Does my self-tacking jib slow me down?
QI own a Hunter Channel 323; a bilgekeeler with a self-tacking jib. I’ve been thinking about how my sails are configured and considering replacing the headsail. I enjoy the ease of the self-tacking jib, but wondered whether the smaller sail are has a detrimental effect on my performance? Would my boat be slower than a similar boat that was carrying a genoa? Bryan Jones
APeter Sanders of Sanders Sails replies: The short answer is yes! To make cruising safe and enjoyable there has to be compromise, and where there is compromise there is always a negative effect to consider.
The first compromise to the performance of your yacht, ignoring the bilge keels, is the fitting of a roller reefing system. In the past a yacht of this size would have had at least four headsails of varying weight and size and the correct sail would have been hanked on to suit the conditions at the time. With the advent of the roller reefing system, these four sails were replaced with just one; the result was a compromise in performance but an improvement in convenience.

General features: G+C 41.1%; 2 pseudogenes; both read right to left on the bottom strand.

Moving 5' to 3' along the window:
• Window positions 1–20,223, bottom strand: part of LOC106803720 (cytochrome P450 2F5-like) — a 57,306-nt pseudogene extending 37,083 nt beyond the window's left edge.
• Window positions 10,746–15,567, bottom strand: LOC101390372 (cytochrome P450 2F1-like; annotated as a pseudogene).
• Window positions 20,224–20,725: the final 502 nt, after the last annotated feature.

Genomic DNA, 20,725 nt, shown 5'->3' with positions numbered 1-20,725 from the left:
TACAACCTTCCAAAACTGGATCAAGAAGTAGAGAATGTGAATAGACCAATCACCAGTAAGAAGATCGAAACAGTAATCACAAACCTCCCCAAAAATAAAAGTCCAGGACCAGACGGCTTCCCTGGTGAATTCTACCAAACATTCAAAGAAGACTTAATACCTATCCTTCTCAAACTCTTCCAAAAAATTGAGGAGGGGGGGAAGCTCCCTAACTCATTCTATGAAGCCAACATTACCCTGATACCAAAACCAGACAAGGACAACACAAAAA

Your self-tacking jib is taking this desire for convenience a step further, which results in more compromise. When compared with an overlapping roller reefing genoa the selftacking jib on your Hunter Channel 323 will suffer in the following ways: Lack of sail area in light winds Lack of sail area when reaching Inability to move the sheeting position forward when reducing the size of the sail
No control of the sail shape when not on the wind unless a barber hauler is fitted
Inability to boom out effectively when going downwind
However, when cruising, convenience is often far more important than performance and being able to tack without having to touch a sheet or a winch can often save a marriage.
Self-tacking jibs, like the one on this Hunter Pilot 27, are a compromise between convenience and sail area